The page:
Weed of the Week: Italian Ryegrass

Jason Bond, Research/Extension Weed Scientist
By Jason Bond, Research/Extension Weed Scientist September 10, 2012 10:39 Updated

Written by Aly Shinkle, Jason Bond, and Tom Eubank

Italian ryegrass
Family:  Poaceae
Scientific name:  Lolium perenne ssp. multiflorum (L.)
Synonyms:  Annual ryegrass, ryegrass

Diagram courtesy of Dr. Charles Bryson

Italian ryegrass is an erect, winter annual grass that can reach up to 4 feet in height with narrow leaf blades from 3 to 15 inches in length.  The ligule is a short, flat membrane, and auricles (finger-like appendages) are present at the leaf collar.  Plants will have no hairs and will display a glossy, dark green coloration due to the waxy surface of leaf blades.  The seedhead is a spike containing 5 to 38 spikelets.  Italian ryegrass can be distinguished from other winter annual grasses such as downy brome (Bromus tectorum) and cheat (Bromus secalinus) by its lack of hair and from annual bluegrass (Poa annua) by the presence of the auricles at the leaf collar.  Plants germinate from fall through early spring, are highly competitive, and grow rapidly in the winter and early spring months.

Seedling Italian ryegrass

Italian ryegrass is native to Europe but it can be found throughout the United States and Canada.  In Mississippi, Italian ryegrass is problematic in fields, pastures, lawns, turf, and roadsides and has evolved resistance to glyphosate, ACCase-inhibiting (Hoelon, Fusilade, Assure II), and ALS-inhibiting (Accent, Osprey, PowerFlex, Resolve) herbicides.  Thirty-two counties in Mississippi contain populations of glyphosate-resistant Italian ryegrass. Problematically, Italian ryegrass emerges from fall through early spring, making it difficult to control with a single herbicide application.  Best control in fallow fields is achieved with residual herbicides (Boundary, Command, Dual Magnum, or Treflan) in the fall followed by postemergence treatments (clethodim or paraquat) targeting escapes in early spring.  In wheat, Italian ryegrass should be managed with an early-season application of Axiom followed by spring application of Axial XL.  Furthermore, Italian ryegrass hosts endophytic fungal toxins which can cause disorientation and negative health effects in grazing animals, complicating pasture and forage management.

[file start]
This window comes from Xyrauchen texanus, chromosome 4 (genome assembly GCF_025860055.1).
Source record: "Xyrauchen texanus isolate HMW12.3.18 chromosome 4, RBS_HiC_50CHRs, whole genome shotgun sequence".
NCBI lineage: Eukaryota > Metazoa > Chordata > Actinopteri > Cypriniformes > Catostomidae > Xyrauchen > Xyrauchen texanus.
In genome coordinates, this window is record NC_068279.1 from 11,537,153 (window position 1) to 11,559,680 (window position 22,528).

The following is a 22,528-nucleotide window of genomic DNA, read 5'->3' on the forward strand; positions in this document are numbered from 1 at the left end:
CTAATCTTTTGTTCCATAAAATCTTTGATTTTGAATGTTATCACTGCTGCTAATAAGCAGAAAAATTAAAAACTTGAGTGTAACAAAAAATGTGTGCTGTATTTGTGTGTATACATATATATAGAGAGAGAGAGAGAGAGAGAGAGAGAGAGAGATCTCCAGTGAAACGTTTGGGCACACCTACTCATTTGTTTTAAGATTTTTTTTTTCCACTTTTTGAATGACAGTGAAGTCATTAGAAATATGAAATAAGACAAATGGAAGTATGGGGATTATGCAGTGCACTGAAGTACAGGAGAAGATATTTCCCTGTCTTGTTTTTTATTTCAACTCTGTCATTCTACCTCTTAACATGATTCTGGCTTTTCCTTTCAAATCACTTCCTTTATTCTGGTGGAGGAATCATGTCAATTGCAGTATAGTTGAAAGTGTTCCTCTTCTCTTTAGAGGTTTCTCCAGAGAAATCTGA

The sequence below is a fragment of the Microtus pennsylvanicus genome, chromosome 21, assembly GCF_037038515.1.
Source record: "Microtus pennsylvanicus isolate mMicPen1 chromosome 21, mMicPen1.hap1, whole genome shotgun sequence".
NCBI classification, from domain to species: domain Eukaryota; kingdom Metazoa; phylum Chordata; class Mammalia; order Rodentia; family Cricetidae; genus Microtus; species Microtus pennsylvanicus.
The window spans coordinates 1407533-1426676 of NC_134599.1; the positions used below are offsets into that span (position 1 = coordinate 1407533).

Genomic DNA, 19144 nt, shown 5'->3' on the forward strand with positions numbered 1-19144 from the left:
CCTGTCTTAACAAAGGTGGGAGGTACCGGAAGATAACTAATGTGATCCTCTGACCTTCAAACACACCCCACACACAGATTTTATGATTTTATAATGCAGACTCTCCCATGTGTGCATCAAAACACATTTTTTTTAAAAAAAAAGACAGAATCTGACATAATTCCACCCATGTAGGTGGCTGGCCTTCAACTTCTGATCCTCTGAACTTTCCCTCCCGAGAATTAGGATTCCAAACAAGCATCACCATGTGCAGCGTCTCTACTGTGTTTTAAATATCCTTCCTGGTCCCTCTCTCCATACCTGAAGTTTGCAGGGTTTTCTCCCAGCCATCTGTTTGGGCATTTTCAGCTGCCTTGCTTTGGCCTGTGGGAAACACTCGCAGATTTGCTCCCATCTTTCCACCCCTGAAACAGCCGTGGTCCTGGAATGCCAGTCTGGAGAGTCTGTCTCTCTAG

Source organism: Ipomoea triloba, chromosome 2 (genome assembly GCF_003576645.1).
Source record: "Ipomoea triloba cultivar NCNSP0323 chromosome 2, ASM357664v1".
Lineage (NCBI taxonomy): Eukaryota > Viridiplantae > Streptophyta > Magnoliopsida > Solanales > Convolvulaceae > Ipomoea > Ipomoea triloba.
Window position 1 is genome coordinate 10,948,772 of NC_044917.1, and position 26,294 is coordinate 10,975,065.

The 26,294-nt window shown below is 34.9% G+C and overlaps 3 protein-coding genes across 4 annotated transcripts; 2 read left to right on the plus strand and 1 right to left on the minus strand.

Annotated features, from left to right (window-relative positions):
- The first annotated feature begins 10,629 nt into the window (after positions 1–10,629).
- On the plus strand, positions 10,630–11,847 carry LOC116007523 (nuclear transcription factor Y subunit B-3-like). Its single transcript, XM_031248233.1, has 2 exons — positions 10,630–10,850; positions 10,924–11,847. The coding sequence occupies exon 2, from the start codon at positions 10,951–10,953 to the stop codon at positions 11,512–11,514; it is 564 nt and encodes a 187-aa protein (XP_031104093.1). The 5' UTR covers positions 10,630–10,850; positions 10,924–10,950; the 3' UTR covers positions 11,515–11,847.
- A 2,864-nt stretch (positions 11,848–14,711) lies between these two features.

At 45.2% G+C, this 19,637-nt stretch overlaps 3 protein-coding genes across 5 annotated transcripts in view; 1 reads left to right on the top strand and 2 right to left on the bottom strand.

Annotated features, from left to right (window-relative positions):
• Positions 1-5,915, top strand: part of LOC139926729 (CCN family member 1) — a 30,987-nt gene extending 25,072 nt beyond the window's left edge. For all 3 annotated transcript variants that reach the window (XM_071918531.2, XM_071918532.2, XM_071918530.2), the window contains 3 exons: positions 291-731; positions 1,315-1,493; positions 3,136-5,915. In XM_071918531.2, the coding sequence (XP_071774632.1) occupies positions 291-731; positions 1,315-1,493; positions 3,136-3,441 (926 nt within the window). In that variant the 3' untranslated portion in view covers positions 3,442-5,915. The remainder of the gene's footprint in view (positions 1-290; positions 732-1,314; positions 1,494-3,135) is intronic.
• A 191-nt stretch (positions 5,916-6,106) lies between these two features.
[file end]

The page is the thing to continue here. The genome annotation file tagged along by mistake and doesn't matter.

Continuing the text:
Bryson, C.T. and M.S. DeFelice. 2009. Weeds of the South. Athens, GA: University of Georgia Press. pp. 390

Italian ryegrass with glossy, dark green color

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Jason Bond, Research/Extension Weed Scientist
By Jason Bond, Research/Extension Weed Scientist September 10, 2012 10:39 Updated
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